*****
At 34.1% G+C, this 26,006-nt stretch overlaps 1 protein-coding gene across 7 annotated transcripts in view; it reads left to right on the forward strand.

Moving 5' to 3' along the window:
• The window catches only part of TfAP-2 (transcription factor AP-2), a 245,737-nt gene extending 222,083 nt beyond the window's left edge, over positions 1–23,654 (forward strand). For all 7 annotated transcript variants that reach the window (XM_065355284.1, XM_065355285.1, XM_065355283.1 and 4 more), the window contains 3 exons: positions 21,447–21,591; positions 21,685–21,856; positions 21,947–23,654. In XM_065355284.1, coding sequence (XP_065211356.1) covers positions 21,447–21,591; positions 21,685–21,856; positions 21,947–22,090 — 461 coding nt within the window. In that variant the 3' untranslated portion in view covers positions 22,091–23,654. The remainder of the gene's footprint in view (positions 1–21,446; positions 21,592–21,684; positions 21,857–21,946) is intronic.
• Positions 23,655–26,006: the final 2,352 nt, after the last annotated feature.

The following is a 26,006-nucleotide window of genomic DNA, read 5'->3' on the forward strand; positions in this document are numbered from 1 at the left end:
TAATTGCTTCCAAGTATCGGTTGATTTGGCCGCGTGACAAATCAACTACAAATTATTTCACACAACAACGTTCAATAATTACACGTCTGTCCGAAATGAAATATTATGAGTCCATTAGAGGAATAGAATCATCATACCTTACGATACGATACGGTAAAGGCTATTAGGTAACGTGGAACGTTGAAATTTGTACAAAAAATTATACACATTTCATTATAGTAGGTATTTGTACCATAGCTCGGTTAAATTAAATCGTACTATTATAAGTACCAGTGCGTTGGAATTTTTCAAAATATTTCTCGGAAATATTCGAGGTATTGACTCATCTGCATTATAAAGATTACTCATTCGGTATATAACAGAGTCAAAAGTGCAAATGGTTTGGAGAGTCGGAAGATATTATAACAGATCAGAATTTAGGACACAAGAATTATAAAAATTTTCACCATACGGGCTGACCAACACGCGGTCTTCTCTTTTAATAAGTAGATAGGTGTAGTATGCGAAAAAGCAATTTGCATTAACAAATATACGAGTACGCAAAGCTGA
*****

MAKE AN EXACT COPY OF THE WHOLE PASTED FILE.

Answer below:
At 34.1% G+C, this 26,006-nt stretch overlaps 1 protein-coding gene across 7 annotated transcripts in view; it reads left to right on the forward strand.

Moving 5' to 3' along the window:
• The window catches only part of TfAP-2 (transcription factor AP-2), a 245,737-nt gene extending 222,083 nt beyond the window's left edge, over positions 1–23,654 (forward strand). For all 7 annotated transcript variants that reach the window (XM_065355284.1, XM_065355285.1, XM_065355283.1 and 4 more), the window contains 3 exons: positions 21,447–21,591; positions 21,685–21,856; positions 21,947–23,654. In XM_065355284.1, coding sequence (XP_065211356.1) covers positions 21,447–21,591; positions 21,685–21,856; positions 21,947–22,090 — 461 coding nt within the window. In that variant the 3' untranslated portion in view covers positions 22,091–23,654. The remainder of the gene's footprint in view (positions 1–21,446; positions 21,592–21,684; positions 21,857–21,946) is intronic.
• Positions 23,655–26,006: the final 2,352 nt, after the last annotated feature.

The following is a 26,006-nucleotide window of genomic DNA, read 5'->3' on the forward strand; positions in this document are numbered from 1 at the left end:
TAATTGCTTCCAAGTATCGGTTGATTTGGCCGCGTGACAAATCAACTACAAATTATTTCACACAACAACGTTCAATAATTACACGTCTGTCCGAAATGAAATATTATGAGTCCATTAGAGGAATAGAATCATCATACCTTACGATACGATACGGTAAAGGCTATTAGGTAACGTGGAACGTTGAAATTTGTACAAAAAATTATACACATTTCATTATAGTAGGTATTTGTACCATAGCTCGGTTAAATTAAATCGTACTATTATAAGTACCAGTGCGTTGGAATTTTTCAAAATATTTCTCGGAAATATTCGAGGTATTGACTCATCTGCATTATAAAGATTACTCATTCGGTATATAACAGAGTCAAAAGTGCAAATGGTTTGGAGAGTCGGAAGATATTATAACAGATCAGAATTTAGGACACAAGAATTATAAAAATTTTCACCATACGGGCTGACCAACACGCGGTCTTCTCTTTTAATAAGTAGATAGGTGTAGTATGCGAAAAAGCAATTTGCATTAACAAATATACGAGTACGCAAAGCTGA